One of the things I’m tasked for in the organization is to develop DEI/health equity strategies. So, how do we drive that strategy home to our patients, our team members and our community?
I’m so grateful I work for an organization at Self Regional Healthcare that really backs that up and really means that. We’re really fortunate to have our CEO, Dr. Matt Logan, who really places an emphasis on health equity and DEI. Now, especially in 2022, if healthcare systems aren’t working on these two things, they’re failing, because you have to be proactive in this work and doing a lot of things. So how do you educate your clinicians and your team members about cultural competency? How do you allow for data to drive the work that you do when it comes to health disparities that you see among different service lines, whether it’s cancer, whether it’s cardiovascular services, things of that nature. Also, how do you create a diverse workforce?
Your workforce should definitely mirror your community. For us at Self Regional, as the largest employer in our seven-county service area, we have to set the bar. And we do so very graciously because we want to do that for our community members. We want the folks to be able to make everyone feel included. So often you hear about DEI and you hear about inclusion; it’s like making sure you’re asked to the dance and making sure that you're asked to actually get up and dance and we try to take that one step further—we want to play your music, as well.
We serve seven counties. Greenwood is our largest county, but, again, part of my role is reaching those other counties in our outlying areas to address social determinants of health and things of that nature, that we’re working around food insecurity and transportation, so how do we get these things going to deliver these resources to our community members so they may be able to get the healthcare they need? Not only healthcare, but how do they get information on employment? How do they get stable housing? How do we educate our community on issues like those? We do a lot of collaboration with our other community partners in our seven county service area to be able to allow everyone to be the best version of themselves.
So your mission goes well beyond what most people think hospitals do?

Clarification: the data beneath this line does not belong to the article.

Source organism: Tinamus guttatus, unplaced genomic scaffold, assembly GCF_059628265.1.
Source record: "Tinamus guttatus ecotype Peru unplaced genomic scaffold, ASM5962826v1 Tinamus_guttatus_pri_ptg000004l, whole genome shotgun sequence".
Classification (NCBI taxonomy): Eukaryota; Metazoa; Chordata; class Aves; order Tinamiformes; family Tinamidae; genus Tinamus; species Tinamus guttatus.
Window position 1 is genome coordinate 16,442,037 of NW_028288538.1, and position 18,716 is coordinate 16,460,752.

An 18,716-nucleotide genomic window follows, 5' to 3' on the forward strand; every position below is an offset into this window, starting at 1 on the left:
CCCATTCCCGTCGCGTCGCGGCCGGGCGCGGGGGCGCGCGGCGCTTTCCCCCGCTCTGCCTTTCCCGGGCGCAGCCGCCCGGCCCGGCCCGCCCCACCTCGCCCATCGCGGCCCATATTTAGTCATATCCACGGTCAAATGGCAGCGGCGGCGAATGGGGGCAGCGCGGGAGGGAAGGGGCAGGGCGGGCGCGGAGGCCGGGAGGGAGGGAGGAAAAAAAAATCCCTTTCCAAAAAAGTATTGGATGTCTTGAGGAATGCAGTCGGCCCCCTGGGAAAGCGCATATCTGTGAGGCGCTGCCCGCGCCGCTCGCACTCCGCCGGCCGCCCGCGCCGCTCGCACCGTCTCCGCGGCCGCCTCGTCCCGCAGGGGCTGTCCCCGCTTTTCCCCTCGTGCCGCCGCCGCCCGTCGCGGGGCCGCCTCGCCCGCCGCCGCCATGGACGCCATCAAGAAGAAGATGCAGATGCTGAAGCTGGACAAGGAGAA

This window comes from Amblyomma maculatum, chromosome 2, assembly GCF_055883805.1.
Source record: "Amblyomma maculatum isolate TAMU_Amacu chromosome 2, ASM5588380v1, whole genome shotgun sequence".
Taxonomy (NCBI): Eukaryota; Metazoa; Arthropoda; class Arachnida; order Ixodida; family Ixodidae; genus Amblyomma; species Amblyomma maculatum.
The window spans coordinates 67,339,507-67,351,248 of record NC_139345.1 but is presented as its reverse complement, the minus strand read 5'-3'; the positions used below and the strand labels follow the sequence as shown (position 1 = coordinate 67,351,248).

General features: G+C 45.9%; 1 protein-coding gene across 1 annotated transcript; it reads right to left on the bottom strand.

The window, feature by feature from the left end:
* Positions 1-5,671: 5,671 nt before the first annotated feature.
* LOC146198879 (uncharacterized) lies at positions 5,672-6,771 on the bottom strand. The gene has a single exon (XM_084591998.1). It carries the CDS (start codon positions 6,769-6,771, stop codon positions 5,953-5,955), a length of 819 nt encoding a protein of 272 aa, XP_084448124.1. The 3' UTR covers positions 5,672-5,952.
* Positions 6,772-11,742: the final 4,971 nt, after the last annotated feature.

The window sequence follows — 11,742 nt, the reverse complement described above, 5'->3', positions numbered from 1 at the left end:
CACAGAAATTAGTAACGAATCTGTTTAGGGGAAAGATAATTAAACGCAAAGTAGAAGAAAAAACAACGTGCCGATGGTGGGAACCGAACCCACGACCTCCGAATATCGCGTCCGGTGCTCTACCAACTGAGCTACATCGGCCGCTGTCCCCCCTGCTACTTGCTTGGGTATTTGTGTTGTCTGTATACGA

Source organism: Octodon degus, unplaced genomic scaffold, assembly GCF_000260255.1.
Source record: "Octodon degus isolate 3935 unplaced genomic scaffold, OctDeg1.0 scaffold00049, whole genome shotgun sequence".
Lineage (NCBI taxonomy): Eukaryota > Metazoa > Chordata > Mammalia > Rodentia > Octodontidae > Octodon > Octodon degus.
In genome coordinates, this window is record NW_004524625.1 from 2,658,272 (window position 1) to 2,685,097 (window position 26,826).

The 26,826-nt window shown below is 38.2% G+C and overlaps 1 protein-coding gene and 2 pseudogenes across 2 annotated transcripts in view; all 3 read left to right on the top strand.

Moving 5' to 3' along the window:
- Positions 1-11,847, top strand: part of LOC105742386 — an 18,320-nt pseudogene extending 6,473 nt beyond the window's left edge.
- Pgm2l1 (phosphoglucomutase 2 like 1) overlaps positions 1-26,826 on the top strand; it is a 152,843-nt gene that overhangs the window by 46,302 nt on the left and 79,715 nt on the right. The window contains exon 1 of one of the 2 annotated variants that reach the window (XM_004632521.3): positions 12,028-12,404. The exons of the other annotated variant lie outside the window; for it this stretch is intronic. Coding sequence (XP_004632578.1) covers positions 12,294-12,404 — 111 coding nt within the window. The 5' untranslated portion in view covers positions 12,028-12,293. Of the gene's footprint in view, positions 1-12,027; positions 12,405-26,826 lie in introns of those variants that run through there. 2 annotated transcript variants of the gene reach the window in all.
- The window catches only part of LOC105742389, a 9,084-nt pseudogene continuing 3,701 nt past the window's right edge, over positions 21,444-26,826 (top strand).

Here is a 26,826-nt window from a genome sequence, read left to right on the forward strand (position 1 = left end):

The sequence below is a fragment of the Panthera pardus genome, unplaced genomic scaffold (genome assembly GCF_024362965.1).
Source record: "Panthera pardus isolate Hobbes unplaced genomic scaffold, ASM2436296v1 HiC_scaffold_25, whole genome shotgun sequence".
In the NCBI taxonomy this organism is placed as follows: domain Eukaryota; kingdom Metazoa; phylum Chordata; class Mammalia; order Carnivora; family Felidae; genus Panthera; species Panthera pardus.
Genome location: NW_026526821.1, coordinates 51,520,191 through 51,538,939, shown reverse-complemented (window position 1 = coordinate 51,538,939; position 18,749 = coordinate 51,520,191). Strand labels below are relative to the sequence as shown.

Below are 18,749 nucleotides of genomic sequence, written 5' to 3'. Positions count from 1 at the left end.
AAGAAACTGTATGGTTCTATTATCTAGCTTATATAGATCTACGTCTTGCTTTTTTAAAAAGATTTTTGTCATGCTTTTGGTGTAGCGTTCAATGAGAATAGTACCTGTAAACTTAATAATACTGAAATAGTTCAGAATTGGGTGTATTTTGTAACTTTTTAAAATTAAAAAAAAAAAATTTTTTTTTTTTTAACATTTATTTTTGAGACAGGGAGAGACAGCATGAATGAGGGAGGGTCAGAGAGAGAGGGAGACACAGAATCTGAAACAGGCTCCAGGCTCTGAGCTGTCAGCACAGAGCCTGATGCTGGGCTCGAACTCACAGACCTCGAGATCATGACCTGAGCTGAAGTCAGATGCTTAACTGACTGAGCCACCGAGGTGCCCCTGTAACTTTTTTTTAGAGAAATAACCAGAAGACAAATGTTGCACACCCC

Especially in healthcare, you never know what an individual may be dealing with. If you’re going up on an elevator and someone’s getting off, you don’t know if they’ve lost a parent, you don’t know if they received the worst news of their life, you don’t know if they’re very scared, you don’t know any of that. So not only are we doing things here in healthcare to assist them with those things, but we also need to be the best version of ourselves to be able to give them that support in whatever area they may need.
How has AU benefited you spiritually and in other ways?
Personally, not only was the school great, but I think also the faith background really was important and allowed me to have that inspiration while I was there for whatever things I was dealing with. As I embrace challenges now, I still rely on that faith to prosper and grow in a lot of those areas. Anderson has the reputation of being an excellent school. Anytime I tell someone I’m a graduate of Anderson University, they have nothing but good things to say. We are at the top when it comes to education and students going out and doing a lot of great things. Personally and professionally, I think it prepared me in such a way that really worked for me. If a kid from rural McCormick can go to Anderson and have a successful career, anyone can go and do it. It just takes dedication and having the passion to be able to do that.
Both of those areas were very key to me as far as coming to Anderson. Looking back, I try to get on as many alumni calls as I can, I try to give back to the school as much as I can and just stay up to date. Today I still carry my Anderson University binder. Every meeting I go to, I take this along with me and I put that down and folks will say, "Hey, you went to Anderson" and I start to tell my story. I absolutely love Anderson University.
What are your observations about Anderson University’s growth?
I was on a call with Dr. (Donald) Peace, who is a great friend of mine. Dr. Peace and I are members of the American College of Healthcare Executives, so I’m a member of the South Carolina chapter. We were just together at a conference in Chicago about 2-3 weeks ago, just sitting down and having conversations about things going on in healthcare and Anderson University, so the networking is extremely key. Some of my affiliates who work with the South Carolina Department of Health and Environmental Control (DHEC) have an affiliate who works at DHEC from Anderson University as well, so the networking within the state is also very exceptional.
What advice would you offer someone seeking to get into the healthcare field?
I would tell that person that if they have a passion for helping people and making a difference, then there is no better place than healthcare. Each day you get a chance to make someone’s life better.